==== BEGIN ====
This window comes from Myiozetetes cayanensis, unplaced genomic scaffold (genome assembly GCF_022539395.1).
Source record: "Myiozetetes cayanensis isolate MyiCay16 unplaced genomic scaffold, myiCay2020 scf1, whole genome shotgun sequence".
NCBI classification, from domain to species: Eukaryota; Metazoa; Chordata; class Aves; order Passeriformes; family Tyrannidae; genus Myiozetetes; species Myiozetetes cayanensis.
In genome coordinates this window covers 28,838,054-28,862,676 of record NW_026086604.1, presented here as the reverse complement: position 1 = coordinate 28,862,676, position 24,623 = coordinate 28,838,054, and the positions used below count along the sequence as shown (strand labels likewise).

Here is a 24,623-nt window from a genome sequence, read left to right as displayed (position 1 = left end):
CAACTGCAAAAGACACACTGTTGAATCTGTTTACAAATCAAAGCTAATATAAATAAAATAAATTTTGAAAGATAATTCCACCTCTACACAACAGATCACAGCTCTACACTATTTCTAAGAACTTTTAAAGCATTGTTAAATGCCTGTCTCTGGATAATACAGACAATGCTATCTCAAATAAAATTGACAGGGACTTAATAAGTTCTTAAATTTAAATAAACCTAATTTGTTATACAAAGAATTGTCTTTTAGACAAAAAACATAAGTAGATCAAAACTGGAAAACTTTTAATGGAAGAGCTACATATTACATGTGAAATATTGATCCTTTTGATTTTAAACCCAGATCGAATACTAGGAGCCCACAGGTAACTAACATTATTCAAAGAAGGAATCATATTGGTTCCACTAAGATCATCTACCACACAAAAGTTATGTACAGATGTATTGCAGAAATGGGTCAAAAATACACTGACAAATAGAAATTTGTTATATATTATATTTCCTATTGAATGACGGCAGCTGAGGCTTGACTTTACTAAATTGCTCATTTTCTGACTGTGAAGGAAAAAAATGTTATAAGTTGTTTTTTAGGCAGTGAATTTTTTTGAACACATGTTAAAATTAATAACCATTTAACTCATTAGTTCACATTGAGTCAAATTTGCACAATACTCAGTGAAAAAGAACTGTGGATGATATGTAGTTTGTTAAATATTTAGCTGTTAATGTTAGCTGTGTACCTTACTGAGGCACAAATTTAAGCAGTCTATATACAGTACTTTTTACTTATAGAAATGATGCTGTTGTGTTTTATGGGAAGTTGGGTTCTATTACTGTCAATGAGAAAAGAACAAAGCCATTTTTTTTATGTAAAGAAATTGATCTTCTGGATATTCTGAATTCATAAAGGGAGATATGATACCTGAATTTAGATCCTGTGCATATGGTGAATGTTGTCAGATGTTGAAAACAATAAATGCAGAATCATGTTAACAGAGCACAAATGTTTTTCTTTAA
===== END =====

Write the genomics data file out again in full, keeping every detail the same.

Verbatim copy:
This window comes from Myiozetetes cayanensis, unplaced genomic scaffold (genome assembly GCF_022539395.1).
Source record: "Myiozetetes cayanensis isolate MyiCay16 unplaced genomic scaffold, myiCay2020 scf1, whole genome shotgun sequence".
NCBI classification, from domain to species: Eukaryota; Metazoa; Chordata; class Aves; order Passeriformes; family Tyrannidae; genus Myiozetetes; species Myiozetetes cayanensis.
In genome coordinates this window covers 28,838,054-28,862,676 of record NW_026086604.1, presented here as the reverse complement: position 1 = coordinate 28,862,676, position 24,623 = coordinate 28,838,054, and the positions used below count along the sequence as shown (strand labels likewise).

Here is a 24,623-nt window from a genome sequence, read left to right as displayed (position 1 = left end):
CAACTGCAAAAGACACACTGTTGAATCTGTTTACAAATCAAAGCTAATATAAATAAAATAAATTTTGAAAGATAATTCCACCTCTACACAACAGATCACAGCTCTACACTATTTCTAAGAACTTTTAAAGCATTGTTAAATGCCTGTCTCTGGATAATACAGACAATGCTATCTCAAATAAAATTGACAGGGACTTAATAAGTTCTTAAATTTAAATAAACCTAATTTGTTATACAAAGAATTGTCTTTTAGACAAAAAACATAAGTAGATCAAAACTGGAAAACTTTTAATGGAAGAGCTACATATTACATGTGAAATATTGATCCTTTTGATTTTAAACCCAGATCGAATACTAGGAGCCCACAGGTAACTAACATTATTCAAAGAAGGAATCATATTGGTTCCACTAAGATCATCTACCACACAAAAGTTATGTACAGATGTATTGCAGAAATGGGTCAAAAATACACTGACAAATAGAAATTTGTTATATATTATATTTCCTATTGAATGACGGCAGCTGAGGCTTGACTTTACTAAATTGCTCATTTTCTGACTGTGAAGGAAAAAAATGTTATAAGTTGTTTTTTAGGCAGTGAATTTTTTTGAACACATGTTAAAATTAATAACCATTTAACTCATTAGTTCACATTGAGTCAAATTTGCACAATACTCAGTGAAAAAGAACTGTGGATGATATGTAGTTTGTTAAATATTTAGCTGTTAATGTTAGCTGTGTACCTTACTGAGGCACAAATTTAAGCAGTCTATATACAGTACTTTTTACTTATAGAAATGATGCTGTTGTGTTTTATGGGAAGTTGGGTTCTATTACTGTCAATGAGAAAAGAACAAAGCCATTTTTTTTATGTAAAGAAATTGATCTTCTGGATATTCTGAATTCATAAAGGGAGATATGATACCTGAATTTAGATCCTGTGCATATGGTGAATGTTGTCAGATGTTGAAAACAATAAATGCAGAATCATGTTAACAGAGCACAAATGTTTTTCTTTAA